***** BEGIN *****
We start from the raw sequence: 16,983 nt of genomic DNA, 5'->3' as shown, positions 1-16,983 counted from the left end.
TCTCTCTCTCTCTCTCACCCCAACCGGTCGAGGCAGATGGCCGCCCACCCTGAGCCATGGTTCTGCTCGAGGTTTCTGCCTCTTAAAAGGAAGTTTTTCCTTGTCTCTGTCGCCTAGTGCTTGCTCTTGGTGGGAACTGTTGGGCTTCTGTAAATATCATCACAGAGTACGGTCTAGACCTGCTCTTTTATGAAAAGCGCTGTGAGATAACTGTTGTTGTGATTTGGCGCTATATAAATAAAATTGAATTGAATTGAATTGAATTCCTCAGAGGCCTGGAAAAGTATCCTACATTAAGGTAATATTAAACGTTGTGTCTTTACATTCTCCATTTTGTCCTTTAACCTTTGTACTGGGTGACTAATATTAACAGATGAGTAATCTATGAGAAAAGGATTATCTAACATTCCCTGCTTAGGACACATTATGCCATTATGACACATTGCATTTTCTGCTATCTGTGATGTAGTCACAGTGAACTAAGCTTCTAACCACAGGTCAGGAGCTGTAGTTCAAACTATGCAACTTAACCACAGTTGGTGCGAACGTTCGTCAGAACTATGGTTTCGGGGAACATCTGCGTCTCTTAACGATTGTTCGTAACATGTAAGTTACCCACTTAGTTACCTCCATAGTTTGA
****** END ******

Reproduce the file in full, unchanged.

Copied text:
We start from the raw sequence: 16,983 nt of genomic DNA, 5'->3' as shown, positions 1-16,983 counted from the left end.
TCTCTCTCTCTCTCTCACCCCAACCGGTCGAGGCAGATGGCCGCCCACCCTGAGCCATGGTTCTGCTCGAGGTTTCTGCCTCTTAAAAGGAAGTTTTTCCTTGTCTCTGTCGCCTAGTGCTTGCTCTTGGTGGGAACTGTTGGGCTTCTGTAAATATCATCACAGAGTACGGTCTAGACCTGCTCTTTTATGAAAAGCGCTGTGAGATAACTGTTGTTGTGATTTGGCGCTATATAAATAAAATTGAATTGAATTGAATTGAATTCCTCAGAGGCCTGGAAAAGTATCCTACATTAAGGTAATATTAAACGTTGTGTCTTTACATTCTCCATTTTGTCCTTTAACCTTTGTACTGGGTGACTAATATTAACAGATGAGTAATCTATGAGAAAAGGATTATCTAACATTCCCTGCTTAGGACACATTATGCCATTATGACACATTGCATTTTCTGCTATCTGTGATGTAGTCACAGTGAACTAAGCTTCTAACCACAGGTCAGGAGCTGTAGTTCAAACTATGCAACTTAACCACAGTTGGTGCGAACGTTCGTCAGAACTATGGTTTCGGGGAACATCTGCGTCTCTTAACGATTGTTCGTAACATGTAAGTTACCCACTTAGTTACCTCCATAGTTTGA